CMS Set to Issue Ruling on Audiologist Definition Change
Washington, DC — The Centers for Medicare & Medicaid Services (CMS) are on track to approve a new definition of a “qualified audiologist” relative to the Medicaid regulation that would make state licensure the only criterion for treating Medicaid patients. As one of the focuses of activity and discussion at the recent American Academy of Audiology (AAA) convention, approval of the regulation would represent a major victory for the organization. Private insurance companies often inappropriately use the Medicaid definition of an audiologist that lead to insurance denials. Approval of the proposed change would create a new definition of a “qualified audiologist” in the Medicaid program that would be consistent with current Medicare law, according to the organization. Invited guest-speaker at the AAA convention, former Kansas Senator and presidential candidate Bob Dole, spoke out in favor of the regulation change.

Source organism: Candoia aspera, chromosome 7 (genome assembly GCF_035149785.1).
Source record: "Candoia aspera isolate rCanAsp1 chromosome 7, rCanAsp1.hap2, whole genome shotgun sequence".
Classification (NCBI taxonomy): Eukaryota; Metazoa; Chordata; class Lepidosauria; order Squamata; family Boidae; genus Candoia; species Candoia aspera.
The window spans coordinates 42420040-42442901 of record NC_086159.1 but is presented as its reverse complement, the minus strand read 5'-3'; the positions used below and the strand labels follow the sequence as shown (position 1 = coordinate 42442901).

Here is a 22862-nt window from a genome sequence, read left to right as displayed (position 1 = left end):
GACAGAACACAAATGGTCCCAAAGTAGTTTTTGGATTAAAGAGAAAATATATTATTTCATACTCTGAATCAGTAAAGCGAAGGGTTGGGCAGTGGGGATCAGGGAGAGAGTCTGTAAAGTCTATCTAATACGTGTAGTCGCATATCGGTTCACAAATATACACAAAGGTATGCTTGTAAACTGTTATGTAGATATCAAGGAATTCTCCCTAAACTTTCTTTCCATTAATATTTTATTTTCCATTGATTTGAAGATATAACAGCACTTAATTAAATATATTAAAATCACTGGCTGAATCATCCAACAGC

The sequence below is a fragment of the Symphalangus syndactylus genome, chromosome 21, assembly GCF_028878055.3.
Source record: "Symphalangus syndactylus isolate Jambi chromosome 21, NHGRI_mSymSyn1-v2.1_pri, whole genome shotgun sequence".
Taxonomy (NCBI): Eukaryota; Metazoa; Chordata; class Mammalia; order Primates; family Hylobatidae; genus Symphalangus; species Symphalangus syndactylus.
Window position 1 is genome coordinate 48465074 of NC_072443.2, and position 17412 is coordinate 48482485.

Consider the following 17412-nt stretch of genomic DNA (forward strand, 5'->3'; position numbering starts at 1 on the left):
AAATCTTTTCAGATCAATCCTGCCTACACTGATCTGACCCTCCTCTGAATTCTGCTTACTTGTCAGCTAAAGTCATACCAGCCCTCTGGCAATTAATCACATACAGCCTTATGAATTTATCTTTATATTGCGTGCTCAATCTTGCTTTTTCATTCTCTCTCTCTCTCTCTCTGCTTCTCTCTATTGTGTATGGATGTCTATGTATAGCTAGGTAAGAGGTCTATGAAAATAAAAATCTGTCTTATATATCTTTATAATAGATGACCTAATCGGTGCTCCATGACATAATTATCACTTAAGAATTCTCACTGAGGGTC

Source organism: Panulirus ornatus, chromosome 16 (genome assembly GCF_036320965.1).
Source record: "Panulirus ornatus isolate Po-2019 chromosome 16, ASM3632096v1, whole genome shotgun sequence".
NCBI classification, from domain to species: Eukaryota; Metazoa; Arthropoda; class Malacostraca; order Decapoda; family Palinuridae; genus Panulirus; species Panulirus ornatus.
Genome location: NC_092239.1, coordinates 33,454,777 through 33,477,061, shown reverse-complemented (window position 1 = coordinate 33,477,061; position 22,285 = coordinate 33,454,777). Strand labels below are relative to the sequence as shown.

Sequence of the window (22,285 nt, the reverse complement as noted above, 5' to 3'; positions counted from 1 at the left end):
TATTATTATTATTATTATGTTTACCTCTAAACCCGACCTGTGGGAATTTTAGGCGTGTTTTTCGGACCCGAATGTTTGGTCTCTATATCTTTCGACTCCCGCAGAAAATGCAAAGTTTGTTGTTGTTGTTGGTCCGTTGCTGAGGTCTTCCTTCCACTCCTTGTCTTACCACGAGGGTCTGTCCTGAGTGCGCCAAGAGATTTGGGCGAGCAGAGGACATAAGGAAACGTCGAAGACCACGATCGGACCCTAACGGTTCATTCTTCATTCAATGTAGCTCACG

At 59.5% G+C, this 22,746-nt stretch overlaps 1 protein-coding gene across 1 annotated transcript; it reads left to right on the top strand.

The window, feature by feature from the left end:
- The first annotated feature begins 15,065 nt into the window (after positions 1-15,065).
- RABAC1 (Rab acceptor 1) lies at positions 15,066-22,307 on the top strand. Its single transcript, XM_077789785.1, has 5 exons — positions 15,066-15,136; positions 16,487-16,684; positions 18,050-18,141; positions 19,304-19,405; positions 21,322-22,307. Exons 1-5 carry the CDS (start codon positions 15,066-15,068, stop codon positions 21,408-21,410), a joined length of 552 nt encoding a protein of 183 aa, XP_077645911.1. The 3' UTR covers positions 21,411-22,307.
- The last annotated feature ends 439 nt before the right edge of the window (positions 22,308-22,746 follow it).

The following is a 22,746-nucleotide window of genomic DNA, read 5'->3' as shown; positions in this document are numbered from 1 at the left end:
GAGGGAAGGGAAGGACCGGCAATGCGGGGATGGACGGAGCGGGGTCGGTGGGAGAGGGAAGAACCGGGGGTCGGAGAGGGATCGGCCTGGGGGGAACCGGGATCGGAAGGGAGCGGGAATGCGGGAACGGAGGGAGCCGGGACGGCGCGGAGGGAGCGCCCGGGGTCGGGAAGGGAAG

Specifically, the proposed regulation, if finalized, would change the Medicaid definition of who is a “qualified audiologist.” According to AAA and Craig Johnson, AuD, chair of the AAA and Academy of Dispensing Audiologists’ Political Action Committees, the new definition would: 1) Make state license or regulation the sole credential necessary to be reimbursed for serving Medicaid patients (Medicare has provided for state licensure since 1994), just as in other professions, such as medicine; 2) Expand the number of audiologists eligible to be reimbursed for services, thereby enhancing access for those enrolled in the Medicaid program; 3) Provide a more consistent definition of an audiologist that private insurance carriers can follow; 4) Make the Medicaid definition consistent with the Medicare definition; and 5) Eliminate the connection between Medicaid and the private organization designation.